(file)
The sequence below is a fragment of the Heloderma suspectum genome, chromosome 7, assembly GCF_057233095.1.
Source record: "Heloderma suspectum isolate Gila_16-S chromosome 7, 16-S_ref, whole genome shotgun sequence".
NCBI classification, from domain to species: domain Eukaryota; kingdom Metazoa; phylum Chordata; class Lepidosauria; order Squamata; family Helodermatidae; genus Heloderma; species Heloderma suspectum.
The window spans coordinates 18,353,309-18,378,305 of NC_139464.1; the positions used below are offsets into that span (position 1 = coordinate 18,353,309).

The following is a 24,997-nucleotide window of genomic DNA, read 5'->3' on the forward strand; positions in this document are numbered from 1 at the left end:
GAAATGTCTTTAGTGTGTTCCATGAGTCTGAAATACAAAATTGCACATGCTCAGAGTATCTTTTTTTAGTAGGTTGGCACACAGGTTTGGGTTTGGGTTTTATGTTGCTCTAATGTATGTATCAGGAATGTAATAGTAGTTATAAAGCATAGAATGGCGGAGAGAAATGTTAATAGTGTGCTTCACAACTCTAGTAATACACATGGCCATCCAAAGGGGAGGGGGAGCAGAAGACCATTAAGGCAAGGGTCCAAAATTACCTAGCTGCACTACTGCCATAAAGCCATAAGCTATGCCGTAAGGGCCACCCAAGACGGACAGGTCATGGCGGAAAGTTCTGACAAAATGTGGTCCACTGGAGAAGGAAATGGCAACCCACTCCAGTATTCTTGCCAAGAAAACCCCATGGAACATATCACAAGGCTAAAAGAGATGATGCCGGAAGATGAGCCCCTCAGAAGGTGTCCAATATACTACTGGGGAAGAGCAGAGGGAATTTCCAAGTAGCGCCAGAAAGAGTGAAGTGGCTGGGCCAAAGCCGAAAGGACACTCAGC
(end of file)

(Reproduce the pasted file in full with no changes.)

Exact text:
The sequence below is a fragment of the Heloderma suspectum genome, chromosome 7, assembly GCF_057233095.1.
Source record: "Heloderma suspectum isolate Gila_16-S chromosome 7, 16-S_ref, whole genome shotgun sequence".
NCBI classification, from domain to species: domain Eukaryota; kingdom Metazoa; phylum Chordata; class Lepidosauria; order Squamata; family Helodermatidae; genus Heloderma; species Heloderma suspectum.
The window spans coordinates 18,353,309-18,378,305 of NC_139464.1; the positions used below are offsets into that span (position 1 = coordinate 18,353,309).

The following is a 24,997-nucleotide window of genomic DNA, read 5'->3' on the forward strand; positions in this document are numbered from 1 at the left end:
GAAATGTCTTTAGTGTGTTCCATGAGTCTGAAATACAAAATTGCACATGCTCAGAGTATCTTTTTTTAGTAGGTTGGCACACAGGTTTGGGTTTGGGTTTTATGTTGCTCTAATGTATGTATCAGGAATGTAATAGTAGTTATAAAGCATAGAATGGCGGAGAGAAATGTTAATAGTGTGCTTCACAACTCTAGTAATACACATGGCCATCCAAAGGGGAGGGGGAGCAGAAGACCATTAAGGCAAGGGTCCAAAATTACCTAGCTGCACTACTGCCATAAAGCCATAAGCTATGCCGTAAGGGCCACCCAAGACGGACAGGTCATGGCGGAAAGTTCTGACAAAATGTGGTCCACTGGAGAAGGAAATGGCAACCCACTCCAGTATTCTTGCCAAGAAAACCCCATGGAACATATCACAAGGCTAAAAGAGATGATGCCGGAAGATGAGCCCCTCAGAAGGTGTCCAATATACTACTGGGGAAGAGCAGAGGGAATTTCCAAGTAGCGCCAGAAAGAGTGAAGTGGCTGGGCCAAAGCCGAAAGGACACTCAGC